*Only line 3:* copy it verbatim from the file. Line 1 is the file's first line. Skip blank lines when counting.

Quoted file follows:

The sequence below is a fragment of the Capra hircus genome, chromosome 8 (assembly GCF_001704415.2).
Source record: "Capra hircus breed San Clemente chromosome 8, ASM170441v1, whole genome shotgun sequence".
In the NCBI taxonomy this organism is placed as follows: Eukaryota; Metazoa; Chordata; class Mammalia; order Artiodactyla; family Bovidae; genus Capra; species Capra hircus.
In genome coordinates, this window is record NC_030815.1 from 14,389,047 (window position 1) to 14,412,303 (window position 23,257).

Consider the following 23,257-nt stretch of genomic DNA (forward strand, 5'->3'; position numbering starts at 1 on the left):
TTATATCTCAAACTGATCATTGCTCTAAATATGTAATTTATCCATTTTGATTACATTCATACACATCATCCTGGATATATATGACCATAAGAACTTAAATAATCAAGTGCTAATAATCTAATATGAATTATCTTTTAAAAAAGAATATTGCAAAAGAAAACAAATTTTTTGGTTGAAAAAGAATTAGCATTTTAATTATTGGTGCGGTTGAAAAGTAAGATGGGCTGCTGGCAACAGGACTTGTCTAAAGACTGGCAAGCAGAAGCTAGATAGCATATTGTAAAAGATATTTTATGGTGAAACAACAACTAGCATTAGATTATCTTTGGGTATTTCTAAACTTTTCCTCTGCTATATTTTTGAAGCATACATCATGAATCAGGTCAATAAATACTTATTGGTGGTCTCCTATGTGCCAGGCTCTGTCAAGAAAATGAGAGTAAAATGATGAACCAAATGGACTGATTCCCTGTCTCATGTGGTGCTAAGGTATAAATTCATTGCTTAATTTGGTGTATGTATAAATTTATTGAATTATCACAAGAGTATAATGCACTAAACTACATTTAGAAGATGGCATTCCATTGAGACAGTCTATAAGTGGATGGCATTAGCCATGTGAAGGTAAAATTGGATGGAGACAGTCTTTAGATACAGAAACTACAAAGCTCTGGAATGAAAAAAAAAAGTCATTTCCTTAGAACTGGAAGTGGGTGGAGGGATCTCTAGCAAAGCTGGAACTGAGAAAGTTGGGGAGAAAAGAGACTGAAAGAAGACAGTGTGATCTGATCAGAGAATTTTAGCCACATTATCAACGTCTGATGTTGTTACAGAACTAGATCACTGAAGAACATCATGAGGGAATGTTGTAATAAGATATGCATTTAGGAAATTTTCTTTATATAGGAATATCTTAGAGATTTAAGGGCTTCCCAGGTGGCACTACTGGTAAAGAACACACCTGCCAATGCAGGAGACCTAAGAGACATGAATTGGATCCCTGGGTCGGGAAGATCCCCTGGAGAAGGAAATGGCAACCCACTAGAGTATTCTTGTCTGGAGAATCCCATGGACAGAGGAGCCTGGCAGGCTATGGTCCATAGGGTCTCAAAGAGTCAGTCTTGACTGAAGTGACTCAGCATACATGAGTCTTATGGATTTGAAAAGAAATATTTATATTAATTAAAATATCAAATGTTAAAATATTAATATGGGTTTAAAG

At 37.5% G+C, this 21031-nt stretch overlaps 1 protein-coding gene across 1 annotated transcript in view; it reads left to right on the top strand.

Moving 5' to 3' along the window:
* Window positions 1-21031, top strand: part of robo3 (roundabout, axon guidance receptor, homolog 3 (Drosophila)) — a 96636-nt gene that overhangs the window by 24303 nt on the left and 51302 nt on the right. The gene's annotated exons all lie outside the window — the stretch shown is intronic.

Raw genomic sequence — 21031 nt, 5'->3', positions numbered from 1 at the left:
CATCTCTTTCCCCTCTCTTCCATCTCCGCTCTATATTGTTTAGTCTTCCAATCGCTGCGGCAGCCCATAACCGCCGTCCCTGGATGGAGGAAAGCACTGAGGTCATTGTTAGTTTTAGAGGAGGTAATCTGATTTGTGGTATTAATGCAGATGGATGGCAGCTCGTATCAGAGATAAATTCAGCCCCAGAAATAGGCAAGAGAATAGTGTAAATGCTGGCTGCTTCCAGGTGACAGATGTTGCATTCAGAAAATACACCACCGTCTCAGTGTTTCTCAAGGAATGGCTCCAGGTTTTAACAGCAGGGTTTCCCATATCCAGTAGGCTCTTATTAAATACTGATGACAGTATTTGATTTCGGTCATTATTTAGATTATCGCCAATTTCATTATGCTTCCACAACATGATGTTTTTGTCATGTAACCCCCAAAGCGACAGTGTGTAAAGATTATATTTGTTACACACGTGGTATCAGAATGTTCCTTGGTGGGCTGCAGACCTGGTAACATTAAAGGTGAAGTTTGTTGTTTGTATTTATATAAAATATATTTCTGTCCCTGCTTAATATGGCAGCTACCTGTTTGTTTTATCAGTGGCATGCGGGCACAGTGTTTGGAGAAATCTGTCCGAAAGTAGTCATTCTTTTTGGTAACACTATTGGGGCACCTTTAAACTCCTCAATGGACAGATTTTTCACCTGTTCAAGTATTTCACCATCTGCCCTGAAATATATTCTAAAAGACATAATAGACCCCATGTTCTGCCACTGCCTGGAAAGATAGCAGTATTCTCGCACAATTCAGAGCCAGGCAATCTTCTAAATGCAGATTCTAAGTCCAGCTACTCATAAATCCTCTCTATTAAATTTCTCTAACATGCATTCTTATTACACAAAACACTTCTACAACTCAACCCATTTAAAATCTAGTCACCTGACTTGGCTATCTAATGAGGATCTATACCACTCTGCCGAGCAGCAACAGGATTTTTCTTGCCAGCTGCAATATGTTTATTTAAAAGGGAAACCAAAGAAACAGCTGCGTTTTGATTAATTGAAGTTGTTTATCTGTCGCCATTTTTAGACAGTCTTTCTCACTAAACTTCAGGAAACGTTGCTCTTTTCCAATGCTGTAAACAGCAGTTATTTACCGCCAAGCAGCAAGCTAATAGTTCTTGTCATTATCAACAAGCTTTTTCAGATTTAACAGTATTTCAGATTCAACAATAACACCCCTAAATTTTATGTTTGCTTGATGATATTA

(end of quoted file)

In the NCBI taxonomy this organism is placed as follows: Eukaryota; Metazoa; Chordata; class Mammalia; order Artiodactyla; family Bovidae; genus Capra; species Capra hircus.